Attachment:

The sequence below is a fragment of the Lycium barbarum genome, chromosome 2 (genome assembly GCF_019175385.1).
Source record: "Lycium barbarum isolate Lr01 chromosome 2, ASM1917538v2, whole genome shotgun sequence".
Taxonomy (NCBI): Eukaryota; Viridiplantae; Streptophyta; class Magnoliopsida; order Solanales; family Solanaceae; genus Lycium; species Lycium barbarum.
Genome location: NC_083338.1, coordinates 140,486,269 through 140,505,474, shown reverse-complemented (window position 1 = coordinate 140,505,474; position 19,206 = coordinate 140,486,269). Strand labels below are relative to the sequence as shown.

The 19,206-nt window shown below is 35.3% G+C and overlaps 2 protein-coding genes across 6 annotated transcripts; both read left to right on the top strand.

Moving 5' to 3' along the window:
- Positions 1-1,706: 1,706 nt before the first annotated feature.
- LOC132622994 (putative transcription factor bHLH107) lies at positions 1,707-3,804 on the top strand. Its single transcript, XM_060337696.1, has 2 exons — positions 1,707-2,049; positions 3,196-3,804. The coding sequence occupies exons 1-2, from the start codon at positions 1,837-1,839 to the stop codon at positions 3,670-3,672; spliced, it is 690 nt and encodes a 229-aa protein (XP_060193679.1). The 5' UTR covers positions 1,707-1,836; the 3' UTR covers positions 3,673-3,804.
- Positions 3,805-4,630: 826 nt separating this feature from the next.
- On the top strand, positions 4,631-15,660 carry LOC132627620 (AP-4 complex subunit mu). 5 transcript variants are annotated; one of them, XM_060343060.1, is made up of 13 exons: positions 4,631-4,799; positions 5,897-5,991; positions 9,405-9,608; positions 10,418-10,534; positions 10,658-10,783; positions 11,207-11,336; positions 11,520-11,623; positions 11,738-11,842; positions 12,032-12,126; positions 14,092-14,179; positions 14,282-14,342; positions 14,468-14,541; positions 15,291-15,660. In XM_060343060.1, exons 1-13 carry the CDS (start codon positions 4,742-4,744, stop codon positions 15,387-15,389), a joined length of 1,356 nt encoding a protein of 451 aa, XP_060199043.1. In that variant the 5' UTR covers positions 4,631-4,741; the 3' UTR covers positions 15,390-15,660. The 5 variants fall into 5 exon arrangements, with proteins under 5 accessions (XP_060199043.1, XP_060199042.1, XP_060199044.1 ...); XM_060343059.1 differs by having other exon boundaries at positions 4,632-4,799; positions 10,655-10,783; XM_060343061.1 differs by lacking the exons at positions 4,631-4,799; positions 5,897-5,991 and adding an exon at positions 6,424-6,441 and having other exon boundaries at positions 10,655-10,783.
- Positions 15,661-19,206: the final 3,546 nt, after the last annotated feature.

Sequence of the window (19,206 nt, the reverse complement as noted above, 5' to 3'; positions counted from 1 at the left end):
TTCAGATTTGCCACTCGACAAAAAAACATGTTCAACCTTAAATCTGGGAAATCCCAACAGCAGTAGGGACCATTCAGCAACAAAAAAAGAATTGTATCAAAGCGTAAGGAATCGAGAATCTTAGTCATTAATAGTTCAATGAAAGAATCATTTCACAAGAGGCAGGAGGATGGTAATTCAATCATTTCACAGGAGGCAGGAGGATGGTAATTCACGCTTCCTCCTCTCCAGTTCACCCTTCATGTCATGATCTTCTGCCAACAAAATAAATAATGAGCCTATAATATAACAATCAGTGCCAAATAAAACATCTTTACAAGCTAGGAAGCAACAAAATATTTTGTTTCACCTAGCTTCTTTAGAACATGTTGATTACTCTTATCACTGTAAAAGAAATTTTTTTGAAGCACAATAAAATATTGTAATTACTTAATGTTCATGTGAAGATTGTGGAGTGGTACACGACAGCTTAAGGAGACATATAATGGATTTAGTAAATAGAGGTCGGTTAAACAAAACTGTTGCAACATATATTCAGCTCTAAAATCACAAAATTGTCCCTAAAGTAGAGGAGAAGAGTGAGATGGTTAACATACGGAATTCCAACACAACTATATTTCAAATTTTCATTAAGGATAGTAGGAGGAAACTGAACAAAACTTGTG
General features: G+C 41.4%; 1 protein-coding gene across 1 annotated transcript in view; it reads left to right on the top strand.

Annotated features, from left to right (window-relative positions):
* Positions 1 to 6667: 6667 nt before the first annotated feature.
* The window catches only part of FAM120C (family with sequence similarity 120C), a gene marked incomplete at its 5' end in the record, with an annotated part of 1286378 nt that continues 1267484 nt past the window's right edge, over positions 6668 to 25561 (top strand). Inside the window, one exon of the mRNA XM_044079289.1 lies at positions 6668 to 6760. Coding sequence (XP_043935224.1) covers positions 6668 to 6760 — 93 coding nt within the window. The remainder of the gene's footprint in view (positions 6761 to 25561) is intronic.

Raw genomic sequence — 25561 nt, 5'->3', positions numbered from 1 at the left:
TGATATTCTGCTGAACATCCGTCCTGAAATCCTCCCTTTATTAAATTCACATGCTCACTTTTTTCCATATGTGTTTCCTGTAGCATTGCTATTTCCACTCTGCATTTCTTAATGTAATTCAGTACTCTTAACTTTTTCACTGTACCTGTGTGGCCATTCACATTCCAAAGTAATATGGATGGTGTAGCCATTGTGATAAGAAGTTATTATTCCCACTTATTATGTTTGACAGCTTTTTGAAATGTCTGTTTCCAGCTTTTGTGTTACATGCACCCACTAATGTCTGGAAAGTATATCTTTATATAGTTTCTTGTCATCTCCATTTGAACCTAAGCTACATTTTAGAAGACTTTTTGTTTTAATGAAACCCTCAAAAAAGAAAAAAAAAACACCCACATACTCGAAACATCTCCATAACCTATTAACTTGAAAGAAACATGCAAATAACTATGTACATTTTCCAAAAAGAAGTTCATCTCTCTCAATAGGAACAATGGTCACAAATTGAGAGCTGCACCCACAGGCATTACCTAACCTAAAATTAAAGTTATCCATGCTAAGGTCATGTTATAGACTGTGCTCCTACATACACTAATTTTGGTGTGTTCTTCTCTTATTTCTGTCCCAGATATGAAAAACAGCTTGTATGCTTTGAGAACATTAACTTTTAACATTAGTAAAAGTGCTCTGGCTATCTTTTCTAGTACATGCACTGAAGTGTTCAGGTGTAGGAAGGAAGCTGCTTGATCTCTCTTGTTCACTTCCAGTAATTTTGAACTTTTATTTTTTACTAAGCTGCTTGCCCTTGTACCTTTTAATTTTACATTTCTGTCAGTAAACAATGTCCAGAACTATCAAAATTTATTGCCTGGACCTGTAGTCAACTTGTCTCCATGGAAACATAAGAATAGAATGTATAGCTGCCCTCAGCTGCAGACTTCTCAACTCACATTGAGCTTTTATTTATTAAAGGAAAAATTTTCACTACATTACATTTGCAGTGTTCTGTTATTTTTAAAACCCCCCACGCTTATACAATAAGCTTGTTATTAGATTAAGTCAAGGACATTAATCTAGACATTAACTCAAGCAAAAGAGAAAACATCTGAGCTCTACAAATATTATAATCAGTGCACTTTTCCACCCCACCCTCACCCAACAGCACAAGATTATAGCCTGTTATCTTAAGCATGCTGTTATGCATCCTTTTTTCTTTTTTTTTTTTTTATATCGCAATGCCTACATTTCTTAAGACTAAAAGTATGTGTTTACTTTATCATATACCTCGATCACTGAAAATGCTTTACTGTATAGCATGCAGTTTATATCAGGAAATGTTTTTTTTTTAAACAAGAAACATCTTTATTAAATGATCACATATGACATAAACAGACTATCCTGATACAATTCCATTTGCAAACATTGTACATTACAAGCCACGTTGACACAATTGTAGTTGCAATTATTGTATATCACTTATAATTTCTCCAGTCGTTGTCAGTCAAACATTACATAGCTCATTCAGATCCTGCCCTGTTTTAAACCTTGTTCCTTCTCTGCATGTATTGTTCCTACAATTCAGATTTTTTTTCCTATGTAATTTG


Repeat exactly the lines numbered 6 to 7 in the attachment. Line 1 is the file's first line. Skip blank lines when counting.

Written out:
Moving 5' to 3' along the window:
- Positions 1-1,706: 1,706 nt before the first annotated feature.